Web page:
The Pew Charitable Trusts (www.pewtrusts.org) is driven by the power of knowledge to solve today’s most challenging problems. Pew applies a rigorous, analytical approach to improve public policy, inform the public and stimulate civic life. We partner with a diverse range of donors, public and private organizations and concerned citizens who share our commitment to fact-based solutions and goal-driven investments to improve society.

McHenry: Census Bureau Failures Are Unacceptable

Monday, October 12th, 2009

WASHINGTON – Congressman Patrick McHenry (NC-10), Ranking Member on the Census Oversight Subcommittee, released the following statement in response to the troubling admission by the U.S. Census Bureau that its cost estimation models are a complete failure.  The recently concluded address canvassing operation went over budget by 25%.

The Government Accountability Office (GAO) also reports that failures in the fingerprint training process led to the hiring of as many as 200 temporary census workers with criminal backgrounds.

“Republicans and Democrats alike stand ready to provide adequate funding for a successful census.  But it now seems that the Census Bureau is incapable of determining what that cost will be.

“While I appreciate Dr. Groves being forthright and understand that these problems are not of his making, corrective action must take place immediately.  The 2010 Decennial, which is already funded to the tune of $14.7 billion, is just around the corner.  The Census Bureau must fix its costs estimation model quickly and report back to Congress with an accurate figure.

“The Census Bureau will soon begin hiring hundreds of thousands of temporary workers and yet its safeguards against hiring criminals are in jeopardy.  GAO has identified insufficient training in fingerprint-taking as the cause of this failure.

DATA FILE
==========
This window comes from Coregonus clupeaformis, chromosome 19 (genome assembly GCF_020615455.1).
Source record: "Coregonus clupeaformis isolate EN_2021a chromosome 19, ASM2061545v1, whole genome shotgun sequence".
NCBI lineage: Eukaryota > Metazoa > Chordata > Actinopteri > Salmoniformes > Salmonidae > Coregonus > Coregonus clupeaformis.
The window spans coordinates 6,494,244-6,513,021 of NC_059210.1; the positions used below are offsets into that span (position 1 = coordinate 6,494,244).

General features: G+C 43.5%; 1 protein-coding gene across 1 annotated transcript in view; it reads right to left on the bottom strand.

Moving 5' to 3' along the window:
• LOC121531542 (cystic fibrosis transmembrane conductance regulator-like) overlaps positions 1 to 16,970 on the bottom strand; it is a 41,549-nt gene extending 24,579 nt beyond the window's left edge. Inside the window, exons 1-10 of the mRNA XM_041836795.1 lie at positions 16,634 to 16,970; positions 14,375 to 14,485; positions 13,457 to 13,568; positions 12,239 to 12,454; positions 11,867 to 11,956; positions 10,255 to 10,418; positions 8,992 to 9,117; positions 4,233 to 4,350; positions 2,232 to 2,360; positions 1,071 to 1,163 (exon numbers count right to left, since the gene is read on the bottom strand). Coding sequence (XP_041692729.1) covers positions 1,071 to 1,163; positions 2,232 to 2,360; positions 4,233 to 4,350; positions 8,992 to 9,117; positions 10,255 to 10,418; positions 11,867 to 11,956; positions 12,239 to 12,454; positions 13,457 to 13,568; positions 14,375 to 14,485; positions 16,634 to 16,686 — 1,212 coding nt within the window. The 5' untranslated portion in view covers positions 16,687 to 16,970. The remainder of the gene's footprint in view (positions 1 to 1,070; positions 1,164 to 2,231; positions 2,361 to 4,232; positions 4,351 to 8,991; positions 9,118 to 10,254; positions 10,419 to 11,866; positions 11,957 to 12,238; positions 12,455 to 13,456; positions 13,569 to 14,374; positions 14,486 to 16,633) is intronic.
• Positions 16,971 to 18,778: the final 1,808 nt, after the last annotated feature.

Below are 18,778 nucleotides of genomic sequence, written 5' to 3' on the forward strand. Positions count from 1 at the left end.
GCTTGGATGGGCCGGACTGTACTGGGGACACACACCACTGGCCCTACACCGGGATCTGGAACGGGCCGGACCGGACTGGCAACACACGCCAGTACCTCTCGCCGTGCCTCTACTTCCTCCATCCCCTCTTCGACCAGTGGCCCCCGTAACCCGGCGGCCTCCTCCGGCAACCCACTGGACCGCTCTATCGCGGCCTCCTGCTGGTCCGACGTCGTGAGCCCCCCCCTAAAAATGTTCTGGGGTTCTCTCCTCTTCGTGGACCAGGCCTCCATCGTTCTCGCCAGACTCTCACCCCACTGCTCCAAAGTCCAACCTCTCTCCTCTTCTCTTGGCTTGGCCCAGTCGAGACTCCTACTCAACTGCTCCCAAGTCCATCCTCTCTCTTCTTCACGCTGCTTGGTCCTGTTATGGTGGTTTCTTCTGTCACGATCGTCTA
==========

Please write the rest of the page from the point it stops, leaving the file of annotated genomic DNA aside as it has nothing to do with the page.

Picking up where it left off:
“Bureaucratic incompetence that leads to the hiring of criminals as census takers threatens the integrity of 2010 Decennial.  This problem must be fixed immediately and assurances must be given to Congress and the American people that it will not happen again.”

Kudos Dr. Groves and Secretary Locke

Wednesday, October 7th, 2009

Last week, we wrote about trouble brewing in California over language issues on questionnaires, but fortunately the problem has been resolved due to the swift and effective action of Census Director Dr. Robert M. Groves and Commerce Secretary Gary Locke. The changes that have been made are detailed in the following letter obtained by MyTwoCensus.com:

October 5, 2009

Dear Secretary Locke and Director Groves:

In my September 28 letter to Secretary Locke, I shared my concern about sending an English-only Advance Letter.  I am pleased that a change has been made in policy to incorporate a prominent postscript on how to get language assistance in English, Spanish, Chinese, Korean, Vietnamese and Russian.  This decision will provide Californians the added opportunity to be counted as residents.

I would like to thank you for the prompt change in policy and I look forward to working with each of you to ensure all Californians are counted.

Respectfully,

Ditas Katague
Director, 2010 Census Statewide Outreach



Press Release from Senator Tom Carper’s office

Tuesday, October 6th, 2009

FOR RELEASE: Oct. 6, 2009

CONTACT:  Bette Phelan (202) 224-2441

U.S. Senate Committee on Homeland Security and Government Affairs